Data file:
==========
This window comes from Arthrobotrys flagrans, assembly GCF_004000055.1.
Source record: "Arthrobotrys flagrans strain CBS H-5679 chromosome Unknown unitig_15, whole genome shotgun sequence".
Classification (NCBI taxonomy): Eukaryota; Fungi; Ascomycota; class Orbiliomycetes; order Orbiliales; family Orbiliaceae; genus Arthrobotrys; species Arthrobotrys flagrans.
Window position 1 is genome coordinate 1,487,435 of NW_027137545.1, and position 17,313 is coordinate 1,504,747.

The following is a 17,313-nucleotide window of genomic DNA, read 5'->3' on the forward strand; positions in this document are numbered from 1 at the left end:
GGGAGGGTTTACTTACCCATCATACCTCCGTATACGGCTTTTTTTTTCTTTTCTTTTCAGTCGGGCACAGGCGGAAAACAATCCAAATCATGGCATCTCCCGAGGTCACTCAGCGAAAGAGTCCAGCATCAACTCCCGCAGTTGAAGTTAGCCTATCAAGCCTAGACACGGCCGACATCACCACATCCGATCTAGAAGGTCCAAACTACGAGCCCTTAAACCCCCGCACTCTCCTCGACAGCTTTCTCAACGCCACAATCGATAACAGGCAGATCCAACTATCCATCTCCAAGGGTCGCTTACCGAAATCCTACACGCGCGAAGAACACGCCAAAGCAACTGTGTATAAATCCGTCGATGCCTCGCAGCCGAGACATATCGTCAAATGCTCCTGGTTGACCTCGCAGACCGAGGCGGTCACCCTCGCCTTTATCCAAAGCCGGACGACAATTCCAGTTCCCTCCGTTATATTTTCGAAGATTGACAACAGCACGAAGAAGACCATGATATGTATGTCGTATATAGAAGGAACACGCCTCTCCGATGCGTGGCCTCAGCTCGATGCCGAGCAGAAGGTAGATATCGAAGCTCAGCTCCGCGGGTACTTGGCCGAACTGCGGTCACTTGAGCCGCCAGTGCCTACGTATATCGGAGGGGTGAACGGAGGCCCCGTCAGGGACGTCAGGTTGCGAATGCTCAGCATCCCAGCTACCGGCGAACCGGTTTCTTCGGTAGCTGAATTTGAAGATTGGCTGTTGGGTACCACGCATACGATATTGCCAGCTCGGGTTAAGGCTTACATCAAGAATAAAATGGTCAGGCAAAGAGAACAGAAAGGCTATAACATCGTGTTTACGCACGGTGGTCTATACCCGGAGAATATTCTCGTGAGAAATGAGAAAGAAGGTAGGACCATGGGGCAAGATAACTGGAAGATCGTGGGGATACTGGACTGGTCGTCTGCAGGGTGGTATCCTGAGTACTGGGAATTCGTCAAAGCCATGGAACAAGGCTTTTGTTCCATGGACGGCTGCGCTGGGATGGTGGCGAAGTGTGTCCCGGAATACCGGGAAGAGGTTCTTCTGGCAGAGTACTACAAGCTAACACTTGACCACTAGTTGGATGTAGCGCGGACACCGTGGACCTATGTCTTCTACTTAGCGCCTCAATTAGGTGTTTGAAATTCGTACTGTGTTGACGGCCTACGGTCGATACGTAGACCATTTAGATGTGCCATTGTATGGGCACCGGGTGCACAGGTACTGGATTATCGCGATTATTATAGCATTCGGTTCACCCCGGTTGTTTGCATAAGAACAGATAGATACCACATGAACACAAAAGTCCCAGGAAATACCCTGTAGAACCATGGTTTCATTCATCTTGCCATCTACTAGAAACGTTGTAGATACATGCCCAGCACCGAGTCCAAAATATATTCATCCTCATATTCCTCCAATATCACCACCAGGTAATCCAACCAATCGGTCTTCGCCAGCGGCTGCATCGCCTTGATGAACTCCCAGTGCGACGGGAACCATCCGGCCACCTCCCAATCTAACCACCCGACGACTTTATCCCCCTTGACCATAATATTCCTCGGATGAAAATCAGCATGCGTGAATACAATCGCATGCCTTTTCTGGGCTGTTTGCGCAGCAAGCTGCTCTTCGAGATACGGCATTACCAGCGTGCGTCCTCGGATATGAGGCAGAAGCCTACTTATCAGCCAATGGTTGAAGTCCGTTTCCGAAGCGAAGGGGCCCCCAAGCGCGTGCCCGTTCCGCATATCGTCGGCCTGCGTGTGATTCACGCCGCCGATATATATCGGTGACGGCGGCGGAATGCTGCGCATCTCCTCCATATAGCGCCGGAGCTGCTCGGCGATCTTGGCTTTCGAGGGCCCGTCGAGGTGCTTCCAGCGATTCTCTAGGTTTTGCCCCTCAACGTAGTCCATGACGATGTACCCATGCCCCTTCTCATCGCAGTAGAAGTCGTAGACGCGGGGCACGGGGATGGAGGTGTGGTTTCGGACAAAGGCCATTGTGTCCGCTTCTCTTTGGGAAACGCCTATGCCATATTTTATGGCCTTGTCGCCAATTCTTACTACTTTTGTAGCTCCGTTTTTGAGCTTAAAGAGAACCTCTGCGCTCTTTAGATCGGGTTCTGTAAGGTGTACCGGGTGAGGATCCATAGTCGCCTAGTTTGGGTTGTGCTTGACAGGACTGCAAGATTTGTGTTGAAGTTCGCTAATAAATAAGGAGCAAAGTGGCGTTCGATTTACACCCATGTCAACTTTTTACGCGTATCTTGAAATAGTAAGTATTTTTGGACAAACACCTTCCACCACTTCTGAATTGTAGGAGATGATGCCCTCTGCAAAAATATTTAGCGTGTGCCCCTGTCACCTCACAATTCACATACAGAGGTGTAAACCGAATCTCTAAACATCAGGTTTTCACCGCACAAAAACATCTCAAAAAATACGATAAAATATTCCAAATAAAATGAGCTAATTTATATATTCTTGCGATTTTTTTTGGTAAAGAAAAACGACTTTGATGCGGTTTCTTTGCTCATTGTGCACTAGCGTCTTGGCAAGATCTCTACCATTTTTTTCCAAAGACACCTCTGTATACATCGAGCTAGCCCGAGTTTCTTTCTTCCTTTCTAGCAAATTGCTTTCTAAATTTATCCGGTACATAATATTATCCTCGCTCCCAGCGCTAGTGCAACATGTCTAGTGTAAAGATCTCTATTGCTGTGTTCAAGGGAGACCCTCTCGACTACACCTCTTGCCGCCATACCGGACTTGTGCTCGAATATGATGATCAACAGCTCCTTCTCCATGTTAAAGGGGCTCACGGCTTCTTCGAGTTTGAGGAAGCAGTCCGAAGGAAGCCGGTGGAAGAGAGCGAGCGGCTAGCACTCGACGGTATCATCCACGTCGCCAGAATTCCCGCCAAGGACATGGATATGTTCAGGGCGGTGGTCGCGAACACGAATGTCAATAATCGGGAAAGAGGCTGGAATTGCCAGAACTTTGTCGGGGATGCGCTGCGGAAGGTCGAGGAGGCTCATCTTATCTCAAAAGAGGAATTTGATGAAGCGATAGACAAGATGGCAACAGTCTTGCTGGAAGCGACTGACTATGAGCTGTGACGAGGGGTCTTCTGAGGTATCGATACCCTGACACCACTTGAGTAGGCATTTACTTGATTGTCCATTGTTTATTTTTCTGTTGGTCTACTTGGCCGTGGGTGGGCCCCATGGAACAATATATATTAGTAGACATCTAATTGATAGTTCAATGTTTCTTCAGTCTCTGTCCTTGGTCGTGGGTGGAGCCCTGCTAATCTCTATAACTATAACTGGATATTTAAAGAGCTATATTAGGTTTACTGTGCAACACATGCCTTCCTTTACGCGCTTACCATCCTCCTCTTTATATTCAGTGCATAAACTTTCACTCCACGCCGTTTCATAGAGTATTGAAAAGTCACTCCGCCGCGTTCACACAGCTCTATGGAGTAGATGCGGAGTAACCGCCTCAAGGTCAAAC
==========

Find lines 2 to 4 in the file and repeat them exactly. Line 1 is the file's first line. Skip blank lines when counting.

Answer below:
Source record: "Arthrobotrys flagrans strain CBS H-5679 chromosome Unknown unitig_15, whole genome shotgun sequence".
Classification (NCBI taxonomy): Eukaryota; Fungi; Ascomycota; class Orbiliomycetes; order Orbiliales; family Orbiliaceae; genus Arthrobotrys; species Arthrobotrys flagrans.
Window position 1 is genome coordinate 1,487,435 of NW_027137545.1, and position 17,313 is coordinate 1,504,747.